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BOOK III.

FAMILIAR AND EPISTOLARY.

TO MISS L

With Beattie's Poems as a New-Year's Gift,

January 1, 1787.

AGAIN the silent wheels of time

Their annual round have driv'n, And you, tho' scarce in maiden prime,

Are so much nearer heav'n.

No gifts have I from Indian coasts

The infant year to hail;
I send you more than India boasts,

In Edwin's simple tale.

Our sex with guile and faithless love
Is charg'd, perhaps, too true;

dear maid, each lover prove
An Edwin still to you.

Vol.I.--N

But may,

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Written on the blank leaf of a Book, presented to

her by the Author.

BEAUTEOUS rose-bud, young and gay,
Blooming on thy early May,
Never may'st thou, lovely flow'r,
Chilly shrink in sleety show'r!
Never Boreas' hoary path,
Never Eurus' pois' nous breath,
Never baleful stellar lights,
Taint thee with untimely blights!
Never, never reptile thief
Riot on thy virgin leaf!
Nor even Sol too fiercely view
Thy bosom blushing still with dew!

May'st thou long, sweet crimson gem,
Richly deck thy native stem;
Till some evening, sober, calm,
Dropping dews, and breathing balm,
While all around the woodland rings,
And ev'ry bird thy requiem sings;
Thou amid the dirgefül sound,
Shed thy dying honors round,
And resign to parent earth
The loveliest form she e'er gave birth.

1

VERSES

ON A YOUNG LADY,

Residing on the banks of the small river Devon, in Clackmannanshire, but whose infant years were spent in Ayrshire.

How pleasant the banks of the clear-winding Devon With green-spreading bushes, and flow'rs bloom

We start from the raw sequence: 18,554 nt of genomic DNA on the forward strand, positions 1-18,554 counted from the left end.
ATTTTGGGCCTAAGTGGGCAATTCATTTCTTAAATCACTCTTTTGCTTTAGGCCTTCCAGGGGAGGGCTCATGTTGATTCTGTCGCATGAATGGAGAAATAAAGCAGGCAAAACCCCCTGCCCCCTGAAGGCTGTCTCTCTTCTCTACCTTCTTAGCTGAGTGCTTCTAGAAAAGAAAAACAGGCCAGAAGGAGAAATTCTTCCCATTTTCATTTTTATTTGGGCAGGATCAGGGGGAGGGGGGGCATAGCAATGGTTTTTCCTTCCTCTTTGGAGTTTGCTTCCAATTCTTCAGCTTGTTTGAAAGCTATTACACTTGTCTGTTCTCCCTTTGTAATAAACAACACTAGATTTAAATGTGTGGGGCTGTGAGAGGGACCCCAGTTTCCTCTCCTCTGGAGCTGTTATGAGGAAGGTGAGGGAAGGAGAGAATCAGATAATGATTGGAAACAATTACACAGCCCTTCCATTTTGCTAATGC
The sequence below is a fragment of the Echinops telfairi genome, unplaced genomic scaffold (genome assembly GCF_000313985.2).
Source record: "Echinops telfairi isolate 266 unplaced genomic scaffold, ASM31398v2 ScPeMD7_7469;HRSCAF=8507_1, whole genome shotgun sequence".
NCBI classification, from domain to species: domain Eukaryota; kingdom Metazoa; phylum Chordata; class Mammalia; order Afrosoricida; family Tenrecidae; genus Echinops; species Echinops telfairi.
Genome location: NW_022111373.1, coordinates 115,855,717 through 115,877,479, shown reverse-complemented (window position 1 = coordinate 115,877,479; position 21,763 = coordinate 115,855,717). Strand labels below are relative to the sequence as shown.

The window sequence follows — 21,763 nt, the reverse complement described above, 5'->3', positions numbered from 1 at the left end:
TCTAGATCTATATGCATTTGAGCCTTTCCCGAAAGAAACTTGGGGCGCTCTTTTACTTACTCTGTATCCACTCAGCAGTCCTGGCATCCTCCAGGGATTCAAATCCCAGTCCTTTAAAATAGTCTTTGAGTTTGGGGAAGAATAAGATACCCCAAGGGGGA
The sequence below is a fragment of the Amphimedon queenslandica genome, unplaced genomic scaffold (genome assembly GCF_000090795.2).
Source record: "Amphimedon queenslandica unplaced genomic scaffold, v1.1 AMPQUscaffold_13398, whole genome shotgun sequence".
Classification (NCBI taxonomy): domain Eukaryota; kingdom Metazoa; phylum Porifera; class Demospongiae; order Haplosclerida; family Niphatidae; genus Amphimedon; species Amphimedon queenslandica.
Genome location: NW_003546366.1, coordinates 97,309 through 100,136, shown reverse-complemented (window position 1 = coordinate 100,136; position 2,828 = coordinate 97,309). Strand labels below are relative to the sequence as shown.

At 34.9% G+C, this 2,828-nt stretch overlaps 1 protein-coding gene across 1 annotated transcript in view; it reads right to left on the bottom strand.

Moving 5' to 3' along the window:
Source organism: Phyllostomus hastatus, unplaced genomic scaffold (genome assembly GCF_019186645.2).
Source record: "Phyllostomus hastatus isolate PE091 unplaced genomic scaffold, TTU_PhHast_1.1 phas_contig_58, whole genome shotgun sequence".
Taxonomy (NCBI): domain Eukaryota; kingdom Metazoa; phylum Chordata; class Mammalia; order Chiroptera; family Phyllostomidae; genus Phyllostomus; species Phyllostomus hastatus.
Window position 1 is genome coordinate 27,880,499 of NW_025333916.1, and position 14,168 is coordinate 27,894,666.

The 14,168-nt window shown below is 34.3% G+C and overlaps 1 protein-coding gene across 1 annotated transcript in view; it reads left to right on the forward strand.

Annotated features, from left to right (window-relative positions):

ing fair; Bat the boniest flower on the banks of the Devon

Was once a sweet bud on the braes of the Ayr.

Mild be the sun on this sweet-blushing flower,

In the gay, rosy morn as it bathes in the dew! And gentle the fall of the soft vernal shower,

That steals on the evening each leaf to renew.

O spare the dear blossom, ye orient breezes,

With chill hoary wing as yer usher the dawn! And far be thou distant, thou reptile that seizes

The verdure and pride of the garden and lawn.

Let Bourbon exult in his gay gilded lilies,

And England triumphant display her proud rose; A fairer than either adorns the green vallies

Where Devon, sweet Devon, meandering flows.

VERSES

To a Young Lady, with a present of Songs.

HERE, where the Scottish muse immortal lives,

In sacred strains and tuneful numbers join’d, Accept the gift; tho' humble he who gives,

Rich is the tribute of the grateful mind. So may no ruffian-feeling in thy breast

Discordant jar thy bosom-chords among; But peace attune thy gentle soul to rest,

Or love ecstatic wake his seraph song: Or pity's notes, in luxury of tears,

As modest want the tale of wo reveals; While conscious virtue all the strain endears,

And heav'n born piety her sanction seals.

VERSES,

Written on the blank leaf of a copy of his Poems, presented to a Lady, whom he had often celebrated under the name of Chloris.

'Tis Friendship’s pledge, my young fair friend,

Nor thou the gift refuse,
Nor with unwilling ear attend

The moralizing muse.

Since thou, in all thy youth and charms,

Must bid the world adieu,
(A world ’gainst peace in constant arms)

To join the friendly few.
Since, thy gay morn of life o'ercast,

Chill came the tempest's lower;
(And ne'er misfortune's eastern blast

Did nip a fairer flower.)
Since life's gay scenes must charm no more,

Still much is left behind;
Still nobler wealth hast thou in store,

The comforts of the mind!
Thine is the self-approving glow,

On conscious honor's part;
And, dearest gift of Heaven helow,

Thine friendship's truest heart.
The joys refin'd of sense and taste,

With every Muse to rove: And doubly were the Poet blest

These joys could he improve.

VERSES, Written on the blank leaf of a copy of his Poems,

presented to an old Sweetheart, then married. Once fondly lov'd, and still remember'd dear,

Sweet early object of my youthful vows, Accept this mark of friendship, warm, sincere;

Friendship :-—'tis all cold duty now allows:

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